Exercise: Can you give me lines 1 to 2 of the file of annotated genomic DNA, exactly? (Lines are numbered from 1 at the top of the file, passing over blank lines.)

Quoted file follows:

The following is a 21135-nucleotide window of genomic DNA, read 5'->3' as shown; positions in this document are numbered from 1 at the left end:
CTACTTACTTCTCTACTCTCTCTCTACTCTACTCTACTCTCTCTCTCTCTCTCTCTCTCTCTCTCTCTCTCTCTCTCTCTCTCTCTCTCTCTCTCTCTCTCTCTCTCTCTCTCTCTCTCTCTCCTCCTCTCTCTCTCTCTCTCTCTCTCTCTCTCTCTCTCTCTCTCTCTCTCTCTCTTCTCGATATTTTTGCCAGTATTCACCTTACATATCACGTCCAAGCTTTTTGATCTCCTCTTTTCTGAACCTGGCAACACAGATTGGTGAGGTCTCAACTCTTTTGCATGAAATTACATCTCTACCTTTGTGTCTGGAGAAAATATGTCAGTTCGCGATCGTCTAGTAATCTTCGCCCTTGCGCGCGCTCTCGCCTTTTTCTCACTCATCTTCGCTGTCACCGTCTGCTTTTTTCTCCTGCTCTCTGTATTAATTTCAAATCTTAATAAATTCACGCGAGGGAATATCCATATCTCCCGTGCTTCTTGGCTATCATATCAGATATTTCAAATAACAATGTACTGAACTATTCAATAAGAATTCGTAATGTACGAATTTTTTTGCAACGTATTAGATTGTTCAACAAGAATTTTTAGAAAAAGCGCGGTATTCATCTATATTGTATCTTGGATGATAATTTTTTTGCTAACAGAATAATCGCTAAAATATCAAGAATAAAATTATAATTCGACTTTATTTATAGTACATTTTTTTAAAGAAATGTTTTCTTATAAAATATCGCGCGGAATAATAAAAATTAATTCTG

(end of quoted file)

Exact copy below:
The following is a 21135-nucleotide window of genomic DNA, read 5'->3' as shown; positions in this document are numbered from 1 at the left end:
CTACTTACTTCTCTACTCTCTCTCTACTCTACTCTACTCTCTCTCTCTCTCTCTCTCTCTCTCTCTCTCTCTCTCTCTCTCTCTCTCTCTCTCTCTCTCTCTCTCTCTCTCTCTCTCTCTCTCCTCCTCTCTCTCTCTCTCTCTCTCTCTCTCTCTCTCTCTCTCTCTCTCTCTCTCTTCTCGATATTTTTGCCAGTATTCACCTTACATATCACGTCCAAGCTTTTTGATCTCCTCTTTTCTGAACCTGGCAACACAGATTGGTGAGGTCTCAACTCTTTTGCATGAAATTACATCTCTACCTTTGTGTCTGGAGAAAATATGTCAGTTCGCGATCGTCTAGTAATCTTCGCCCTTGCGCGCGCTCTCGCCTTTTTCTCACTCATCTTCGCTGTCACCGTCTGCTTTTTTCTCCTGCTCTCTGTATTAATTTCAAATCTTAATAAATTCACGCGAGGGAATATCCATATCTCCCGTGCTTCTTGGCTATCATATCAGATATTTCAAATAACAATGTACTGAACTATTCAATAAGAATTCGTAATGTACGAATTTTTTTGCAACGTATTAGATTGTTCAACAAGAATTTTTAGAAAAAGCGCGGTATTCATCTATATTGTATCTTGGATGATAATTTTTTTGCTAACAGAATAATCGCTAAAATATCAAGAATAAAATTATAATTCGACTTTATTTATAGTACATTTTTTTAAAGAAATGTTTTCTTATAAAATATCGCGCGGAATAATAAAAATTAATTCTG